This review contains spoilers.
So now we have it, proof of the theory floated by fans since episode one: Mr Robot isn’t real. He’s a construct of Elliot’s psychosis. Elliot is Mr Robot.
Contrary to expectation, having predicted the twist didn’t dilute its dramatic impact. That was largely thanks to Rami Malek, whose performance sold Elliot’s desperate disorientation with utter conviction. Props have to go to Christian Slater too, and moreover to whomever cast him in this part. I can’t think of a better choice to play a middle-aged malcontent lunatic hacker projected from the mind of his malcontent lunatic hacker son. Kudos.
It also helped that we were still reeling from the end of last week’s episode, which blew us all from standing up to sprawled messily on the ground. Distracted by the possibility that, like Darlene, Elliot had also somehow forgotten his father, the news that Christian Slater’s character exists only in Elliot’s mind still managed to pack a punch.
Which leaves a major question: now that we know the identity of Mr Robot, the origin of his name, and exactly how unreliable our narrator has been these past few months, what does this show have left in store for season two?
One tantalising answer came courtesy of Terry Colby, and his out-of-the-blue job offer for Angela. Her taking Wellick’s now-vacant position throws up all kinds of interesting possibilities for next year. I’d sign up for a season of watching her try to take Evil Corp. down from the inside while Elliot and Darlene do the same from the dubious comfort of their Coney Island premises.
Once they’d cleaned the blood off the arcade games and hidden the body, that is. I’m jumping the gun (pun intended), but genius avenger Elliot luring a self-confessed non-repentant woman-killer to a remote location where he knows his sister stashed a piece just days before, spells goodbye for Wellick in my book. Can you really see Elliot teaming up with him? It’s hard to see where else Wellick can go from here but weighted and to the bottom of the ocean. That, or prison. A murder charge can only be shrugged off for so long, especially when you’re given to making lengthy confessions in the possibly-bugged home of an acquaintance.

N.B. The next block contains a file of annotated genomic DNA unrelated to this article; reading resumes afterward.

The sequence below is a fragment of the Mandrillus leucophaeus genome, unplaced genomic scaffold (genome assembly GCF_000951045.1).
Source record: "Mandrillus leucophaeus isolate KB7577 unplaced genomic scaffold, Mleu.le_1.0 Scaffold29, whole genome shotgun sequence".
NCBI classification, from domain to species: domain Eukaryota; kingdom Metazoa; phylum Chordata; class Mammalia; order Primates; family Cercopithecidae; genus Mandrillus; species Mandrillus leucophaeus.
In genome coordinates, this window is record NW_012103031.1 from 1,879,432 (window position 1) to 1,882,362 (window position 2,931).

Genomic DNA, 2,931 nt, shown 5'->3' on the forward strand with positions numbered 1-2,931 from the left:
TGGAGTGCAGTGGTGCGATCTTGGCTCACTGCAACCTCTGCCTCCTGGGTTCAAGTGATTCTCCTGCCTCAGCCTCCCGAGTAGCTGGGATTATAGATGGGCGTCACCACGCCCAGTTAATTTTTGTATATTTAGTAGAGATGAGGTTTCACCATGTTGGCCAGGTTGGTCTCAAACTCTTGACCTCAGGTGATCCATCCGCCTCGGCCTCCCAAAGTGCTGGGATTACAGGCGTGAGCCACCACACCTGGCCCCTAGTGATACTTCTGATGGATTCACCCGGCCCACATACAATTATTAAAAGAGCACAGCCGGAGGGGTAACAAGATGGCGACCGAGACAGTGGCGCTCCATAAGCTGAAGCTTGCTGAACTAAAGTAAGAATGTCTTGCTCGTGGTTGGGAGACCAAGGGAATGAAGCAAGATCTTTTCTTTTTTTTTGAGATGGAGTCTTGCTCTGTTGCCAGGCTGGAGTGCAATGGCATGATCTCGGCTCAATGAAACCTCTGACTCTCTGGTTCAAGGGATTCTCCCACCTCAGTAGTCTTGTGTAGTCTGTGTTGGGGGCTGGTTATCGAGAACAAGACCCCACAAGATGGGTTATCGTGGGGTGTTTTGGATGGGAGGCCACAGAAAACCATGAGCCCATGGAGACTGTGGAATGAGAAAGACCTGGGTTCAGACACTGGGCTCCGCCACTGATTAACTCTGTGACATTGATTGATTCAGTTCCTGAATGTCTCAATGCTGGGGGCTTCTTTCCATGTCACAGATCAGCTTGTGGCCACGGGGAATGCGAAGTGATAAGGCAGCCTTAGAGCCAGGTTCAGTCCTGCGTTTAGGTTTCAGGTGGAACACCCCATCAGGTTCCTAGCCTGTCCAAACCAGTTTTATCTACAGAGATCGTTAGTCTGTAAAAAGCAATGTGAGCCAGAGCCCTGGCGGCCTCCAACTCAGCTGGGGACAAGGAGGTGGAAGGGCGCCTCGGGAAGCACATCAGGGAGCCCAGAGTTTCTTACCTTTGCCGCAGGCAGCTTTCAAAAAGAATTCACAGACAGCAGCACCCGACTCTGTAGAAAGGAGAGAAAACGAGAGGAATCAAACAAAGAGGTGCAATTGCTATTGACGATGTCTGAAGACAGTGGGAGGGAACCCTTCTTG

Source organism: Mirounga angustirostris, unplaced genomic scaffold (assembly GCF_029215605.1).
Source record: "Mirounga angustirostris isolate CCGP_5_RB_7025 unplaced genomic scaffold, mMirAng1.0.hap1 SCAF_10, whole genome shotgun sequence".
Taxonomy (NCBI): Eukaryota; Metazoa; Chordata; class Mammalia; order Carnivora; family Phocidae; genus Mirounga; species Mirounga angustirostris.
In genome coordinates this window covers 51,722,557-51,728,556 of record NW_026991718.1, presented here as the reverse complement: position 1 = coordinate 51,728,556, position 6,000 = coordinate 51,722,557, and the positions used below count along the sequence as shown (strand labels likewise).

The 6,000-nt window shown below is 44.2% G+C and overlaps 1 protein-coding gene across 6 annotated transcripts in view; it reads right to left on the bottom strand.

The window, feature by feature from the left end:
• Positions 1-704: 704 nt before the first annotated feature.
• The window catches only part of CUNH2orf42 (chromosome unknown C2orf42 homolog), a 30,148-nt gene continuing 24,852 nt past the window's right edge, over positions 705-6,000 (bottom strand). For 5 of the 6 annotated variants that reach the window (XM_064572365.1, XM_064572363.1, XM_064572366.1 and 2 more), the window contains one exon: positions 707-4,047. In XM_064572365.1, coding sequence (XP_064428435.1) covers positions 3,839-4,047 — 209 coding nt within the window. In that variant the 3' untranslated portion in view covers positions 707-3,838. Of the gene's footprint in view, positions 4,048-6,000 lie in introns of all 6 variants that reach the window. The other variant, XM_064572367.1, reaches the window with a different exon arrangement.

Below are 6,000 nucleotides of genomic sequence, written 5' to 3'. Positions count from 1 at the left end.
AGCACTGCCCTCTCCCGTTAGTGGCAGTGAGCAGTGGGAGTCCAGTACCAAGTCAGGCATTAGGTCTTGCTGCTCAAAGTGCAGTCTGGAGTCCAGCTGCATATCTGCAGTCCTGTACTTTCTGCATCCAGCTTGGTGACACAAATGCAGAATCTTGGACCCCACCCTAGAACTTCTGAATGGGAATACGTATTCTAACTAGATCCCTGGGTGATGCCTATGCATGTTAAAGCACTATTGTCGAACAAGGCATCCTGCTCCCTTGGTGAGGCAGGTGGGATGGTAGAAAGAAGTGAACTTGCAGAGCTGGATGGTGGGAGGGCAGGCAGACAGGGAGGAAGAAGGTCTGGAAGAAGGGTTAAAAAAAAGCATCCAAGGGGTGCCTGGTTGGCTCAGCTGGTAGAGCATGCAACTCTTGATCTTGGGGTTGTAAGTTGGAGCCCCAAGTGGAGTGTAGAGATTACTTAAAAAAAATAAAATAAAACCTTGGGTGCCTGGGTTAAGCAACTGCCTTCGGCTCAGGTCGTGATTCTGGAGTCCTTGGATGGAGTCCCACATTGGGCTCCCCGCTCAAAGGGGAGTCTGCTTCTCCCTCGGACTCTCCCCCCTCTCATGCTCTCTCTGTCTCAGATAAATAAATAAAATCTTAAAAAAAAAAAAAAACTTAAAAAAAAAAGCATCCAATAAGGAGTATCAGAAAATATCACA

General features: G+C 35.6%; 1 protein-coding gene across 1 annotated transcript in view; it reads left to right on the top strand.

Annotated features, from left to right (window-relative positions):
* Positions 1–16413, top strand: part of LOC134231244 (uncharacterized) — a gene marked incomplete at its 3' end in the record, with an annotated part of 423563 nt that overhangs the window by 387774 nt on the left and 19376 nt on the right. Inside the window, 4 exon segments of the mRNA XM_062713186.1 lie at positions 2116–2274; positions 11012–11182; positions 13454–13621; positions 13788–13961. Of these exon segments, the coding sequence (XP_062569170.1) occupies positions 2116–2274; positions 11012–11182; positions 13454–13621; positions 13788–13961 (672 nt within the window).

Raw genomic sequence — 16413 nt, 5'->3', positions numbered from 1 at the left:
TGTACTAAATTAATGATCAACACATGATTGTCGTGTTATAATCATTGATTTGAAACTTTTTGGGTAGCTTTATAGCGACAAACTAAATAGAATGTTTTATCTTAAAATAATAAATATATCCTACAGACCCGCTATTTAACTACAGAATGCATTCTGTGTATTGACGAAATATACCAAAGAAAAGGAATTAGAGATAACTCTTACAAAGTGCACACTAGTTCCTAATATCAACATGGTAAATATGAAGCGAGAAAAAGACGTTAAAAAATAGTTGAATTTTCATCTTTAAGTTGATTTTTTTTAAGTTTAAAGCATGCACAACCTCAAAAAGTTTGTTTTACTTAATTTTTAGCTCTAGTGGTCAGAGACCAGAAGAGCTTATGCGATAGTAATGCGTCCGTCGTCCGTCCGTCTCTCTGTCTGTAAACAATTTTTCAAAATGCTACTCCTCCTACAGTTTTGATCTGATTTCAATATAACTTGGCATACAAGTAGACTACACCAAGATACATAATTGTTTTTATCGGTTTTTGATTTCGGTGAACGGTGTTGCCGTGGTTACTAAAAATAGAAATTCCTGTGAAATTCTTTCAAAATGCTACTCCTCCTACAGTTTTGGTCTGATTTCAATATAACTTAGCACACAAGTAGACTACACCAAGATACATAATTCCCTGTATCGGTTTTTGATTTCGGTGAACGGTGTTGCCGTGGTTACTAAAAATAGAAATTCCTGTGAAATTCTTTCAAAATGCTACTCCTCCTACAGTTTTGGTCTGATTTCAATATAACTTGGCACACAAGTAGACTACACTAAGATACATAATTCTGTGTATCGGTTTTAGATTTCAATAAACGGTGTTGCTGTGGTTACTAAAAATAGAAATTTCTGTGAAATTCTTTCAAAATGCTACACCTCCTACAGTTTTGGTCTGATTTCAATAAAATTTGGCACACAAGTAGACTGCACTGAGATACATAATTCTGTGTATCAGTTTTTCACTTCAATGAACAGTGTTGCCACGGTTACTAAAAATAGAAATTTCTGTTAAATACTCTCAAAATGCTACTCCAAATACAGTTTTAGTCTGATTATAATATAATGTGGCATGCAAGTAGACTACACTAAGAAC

As well as the geek nostalgia of seeing all that mid-nineties tech (“This is the future” indeed), the flashback to Elliot’s childhood theft was key to forming the man we know. It was the day Edward Alderson shaped his son’s moral identity by teaching him that it’s okay to do bad things if you’re essentially a good person—and especially if the person you do the bad thing to is a prick. That explains Elliot’s blasé attitude to invading the privacy of those around him, and his Robin Hood plans to destroy Evil Corp.
The scene also kick-started the episode’s meditation on failure. That asshole customer’s jibes about Edward doing a job not worthy of a grown man were steeped in capitalist assumptions about what success, failure and masculinity really mean. We then saw two different sides of that argument, with Gideon’s husband assuring him that professional failure meant nothing when somebody loves you, and conversely, Wellick’s wife telling him to fix the situation or get out.
Will Elliot fail? That very much depends on what you’d characterise as success for him. Taking down Evil Corp? Getting back on his meds and ridding himself of his father’s ghost? Wherever this show takes him in next week’s season finale, it’s proved itself playful and expert enough in so many areas that there’s no chance I won’t be back for season two. As TV shows go, that’s a resounding success.
Read Frances’ review of the previous episode, Whiterose, here.
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